our students to make good and ethical decisions, to know right from wrong, not just because wrong will be punished but because right is right.

From a young age, our students experience undue and often unfair cultural pressures and need the strength of character and habits of mind to withstand them. We can highlight these habits of mind, praise acts of kindness, have conversations in and out of class, and encourage students in their talks to the community to focus on being positive, empathetic, and authentic. Honesty, integrity, and the now-famous grit and resilience are all attributes we want for our students as they make their way through school, college, and beyond.

In The App Generation, by Howard Gardner and Katie Davis, the authors caution against young people “yoking identity too closely to certain characteristics of these technologies, and thereby lacking the time, opportunity, or inclination to explore life and lives offline, which may result in an impoverished sense of self.”

We want to encourage the kind of deep connections that sustain relationships and nourish character, and for our students to inhabit a world where there is accountability for behavior, and where face-to-face conversations trump shallow, often transient online connections.

In an article in the Sunday New York Times Review, Sherry Turkle, professor at MIT and author of Reclaiming Conversation: The Power of Talk in a Digital Age, writes: “across generations, technology is implicated in an assault on empathy.” She cites a 2014 study of children at a device-free outdoor camp. After five days, these campers were able to read facial emotions and correctly identify the emotions of actors in videotaped scenes significantly better than a control group. What fostered these new empathic responses? They talked to one another.

In conversation, things go best if you pay attention and learn how to put yourself in someone else’s shoes. This is easier to do without your phone in hand. Conversation is the most human and humanizing thing that we do.

We want our students to be fueled by excitement about the great reservoir of possibilities the world holds for them, and by the indomitable nature of the human spirit, and to be inspired by their education, all supported by the foundation of a strong character.

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Mirrors, Discourse, and Ambiguity: Raising Adolescents

 

Both educators and parents should be advocates for kids. Part of that is holding up a mirror to show both the beauty and the blemishes in order to help kids negotiate adolescence. We also need to show a blend of respect, understanding, and compassion.

Knowing better than to offer what one teacher calls “an owner’s manual for raising a good kid that parents only have to consult in order to press the right buttons, turn the right switches, and produce, at the other end, a perfect child who would roll out all the spanking fresh and new, the good kid of your dreams,” I would urge parents to trust their own instincts and moral code and to use their own resources to look realistically and calmly at kids and at raising them. This is especially true in this current tsunami of social media and the technology. As a friend of mine wrote in his book, Raising a Good Kid: “A good kid is not one who does nothing; a good kid is learning how to be trustworthy and respectful of people and perhaps stumbling along the way.”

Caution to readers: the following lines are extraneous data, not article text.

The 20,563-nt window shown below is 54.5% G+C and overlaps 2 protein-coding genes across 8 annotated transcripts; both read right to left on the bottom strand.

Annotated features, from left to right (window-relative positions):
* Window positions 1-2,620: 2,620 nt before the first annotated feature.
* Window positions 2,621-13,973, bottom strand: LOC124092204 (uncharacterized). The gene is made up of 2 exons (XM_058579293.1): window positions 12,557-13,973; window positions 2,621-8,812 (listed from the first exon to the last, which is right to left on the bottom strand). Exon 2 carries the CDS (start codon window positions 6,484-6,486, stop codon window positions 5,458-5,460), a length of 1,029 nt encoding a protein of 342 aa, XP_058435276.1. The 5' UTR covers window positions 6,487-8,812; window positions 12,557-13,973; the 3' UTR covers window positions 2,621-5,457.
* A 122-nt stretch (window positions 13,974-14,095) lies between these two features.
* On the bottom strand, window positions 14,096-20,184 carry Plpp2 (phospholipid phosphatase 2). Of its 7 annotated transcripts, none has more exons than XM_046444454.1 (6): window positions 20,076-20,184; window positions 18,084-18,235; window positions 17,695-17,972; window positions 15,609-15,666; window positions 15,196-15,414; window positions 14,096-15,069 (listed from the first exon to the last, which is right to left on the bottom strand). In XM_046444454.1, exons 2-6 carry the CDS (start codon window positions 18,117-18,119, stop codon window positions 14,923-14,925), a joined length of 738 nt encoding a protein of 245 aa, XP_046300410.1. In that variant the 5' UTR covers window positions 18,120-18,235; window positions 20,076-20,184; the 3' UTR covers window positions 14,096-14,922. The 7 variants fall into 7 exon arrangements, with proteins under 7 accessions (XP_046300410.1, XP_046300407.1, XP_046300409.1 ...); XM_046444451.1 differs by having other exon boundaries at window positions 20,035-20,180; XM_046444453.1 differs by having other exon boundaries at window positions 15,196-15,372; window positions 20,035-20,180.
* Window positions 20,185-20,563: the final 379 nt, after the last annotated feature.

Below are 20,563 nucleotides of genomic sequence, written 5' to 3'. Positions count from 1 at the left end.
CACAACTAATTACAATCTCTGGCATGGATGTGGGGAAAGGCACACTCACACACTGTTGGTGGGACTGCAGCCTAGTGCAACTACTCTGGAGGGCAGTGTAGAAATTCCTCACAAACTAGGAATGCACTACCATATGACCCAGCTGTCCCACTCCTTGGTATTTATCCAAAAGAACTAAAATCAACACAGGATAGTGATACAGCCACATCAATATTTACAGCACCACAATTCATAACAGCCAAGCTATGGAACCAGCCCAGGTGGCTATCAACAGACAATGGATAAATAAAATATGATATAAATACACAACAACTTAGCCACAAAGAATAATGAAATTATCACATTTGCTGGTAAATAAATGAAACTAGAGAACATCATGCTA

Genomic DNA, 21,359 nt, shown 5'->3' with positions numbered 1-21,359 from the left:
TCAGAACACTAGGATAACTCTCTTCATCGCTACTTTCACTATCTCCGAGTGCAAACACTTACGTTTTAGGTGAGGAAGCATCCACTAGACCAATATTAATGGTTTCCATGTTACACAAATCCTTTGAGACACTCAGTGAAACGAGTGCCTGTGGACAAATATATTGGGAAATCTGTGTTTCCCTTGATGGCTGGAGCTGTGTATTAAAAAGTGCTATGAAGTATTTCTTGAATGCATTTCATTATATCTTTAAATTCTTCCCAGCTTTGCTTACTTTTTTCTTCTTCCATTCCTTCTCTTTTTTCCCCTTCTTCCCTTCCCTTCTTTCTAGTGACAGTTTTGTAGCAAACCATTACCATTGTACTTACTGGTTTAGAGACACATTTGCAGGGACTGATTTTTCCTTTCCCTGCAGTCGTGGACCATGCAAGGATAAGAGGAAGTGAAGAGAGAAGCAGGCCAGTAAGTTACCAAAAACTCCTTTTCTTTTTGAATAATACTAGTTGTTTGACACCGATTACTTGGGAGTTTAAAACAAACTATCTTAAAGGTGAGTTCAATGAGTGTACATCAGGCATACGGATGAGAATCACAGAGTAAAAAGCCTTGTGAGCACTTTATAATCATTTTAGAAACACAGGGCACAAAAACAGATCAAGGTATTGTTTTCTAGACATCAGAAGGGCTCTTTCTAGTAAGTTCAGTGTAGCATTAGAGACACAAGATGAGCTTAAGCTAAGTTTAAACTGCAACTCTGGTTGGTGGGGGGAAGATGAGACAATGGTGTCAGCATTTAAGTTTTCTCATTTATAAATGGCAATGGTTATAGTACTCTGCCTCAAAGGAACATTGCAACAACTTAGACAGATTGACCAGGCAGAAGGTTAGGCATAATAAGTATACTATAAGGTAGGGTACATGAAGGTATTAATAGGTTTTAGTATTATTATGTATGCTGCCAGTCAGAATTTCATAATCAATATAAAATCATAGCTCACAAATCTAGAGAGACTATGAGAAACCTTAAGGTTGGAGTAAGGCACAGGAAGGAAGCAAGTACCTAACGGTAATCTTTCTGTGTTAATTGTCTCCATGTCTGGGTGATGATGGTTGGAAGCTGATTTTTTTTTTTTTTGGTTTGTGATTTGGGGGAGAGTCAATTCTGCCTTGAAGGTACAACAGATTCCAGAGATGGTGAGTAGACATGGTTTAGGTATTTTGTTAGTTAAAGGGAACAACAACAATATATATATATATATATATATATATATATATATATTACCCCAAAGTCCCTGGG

Outside of the family life, school is the primary way our children grow. We have to think about the ambiguity of rewards such as grades, achievement, self-esteem, and the way in which our culture defines success, including winning and losing in athletics. From  countless dealings with kids, most educators will land on the side of discussion rather than prescription. It is the responsibility of teachers and parents to encourage young people to make their decisions through reasoned discourse and with clear messages from the adult world. The best decisions that kids make come from inside the kids themselves. Knowing that parents cannot ultimately protect kids from all damaging events, teachers and parents together can teach kids to think and to exercise some internal controls.

We have read much about the importance  of allowing kids to fail, knowing that failure as well as success is part of the landscape. Giving kids permission to fail can be liberating and restore a sense of control to a world that often seems beyond or out of their control. In addition, I believe that families and schools need to commit to a moral standard in this increasingly ambiguous world. Kids need the consistent and clear message that there are things that are right and things that are wrong. The hard work of engaging kids in moral discourse is the responsibility of parents and schools, and we need to help families maintain their standard in the face of cultural pressures.

A few suggestions for books on parenting and raising children:

How Children Succeed. Grit, Curiosity, and the Hidden Power of Character, by Paul Tough

The Pressured Child; Helping Your Child Find Success in School and Life, by Michael Thompson with Teresa Barker

The Road to Character, by David Brooks

The Gift of Failure, by Jessica Lahey

 

 

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Welcome, Rhea

 

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Our Upper Schoolers were wondering about the sculpture that appeared on the lawn over spring break. I finally put the speculations to rest by telling them:

It is not an oversize sock puppet, a giant elbow, or knee, or any other body part. It is not an animal, half-eaten whale, vertical iguana, or small dinosaur, and it is certainly not an intergalactic device for detecting life on other planets. So, what is it?

I know you’ve all been very worried since you came back, and to stem the rumors I thought you should know the sculpture is called Rhea and is an abstract representation of the Greek Titaness daughter of the earth goddess, Gaia. Weighing about 2,000 pounds, Rhea is cast bronze, and I hope you will come to accept her for who she is and let her be free.

Rhea is by a modernist British sculptor, William Tucker, who was born in Cairo and moved to England with his parents as a child, where he was raised. He went to Oxford and now lives in Brooklyn. Since living in NYC, he has taught at Columbia and at the New York Studio of Drawing Painting and Sculpture.

Rhea was recently part of a three-month retrospective exhibition called “William Tucker Mass and Figure” at the Guggenheim Museum in Bilbao Spain and prior to that, Rhea was on loan and display at MIT. She also lived for several years at Ashforth’s Greenwich Plaza.

Rhea has been offered on loan to GFA for a minimum of five years or longer. So let’s have a community effort to adopt Rhea and make her our own. I have it on good authority that she loves it here.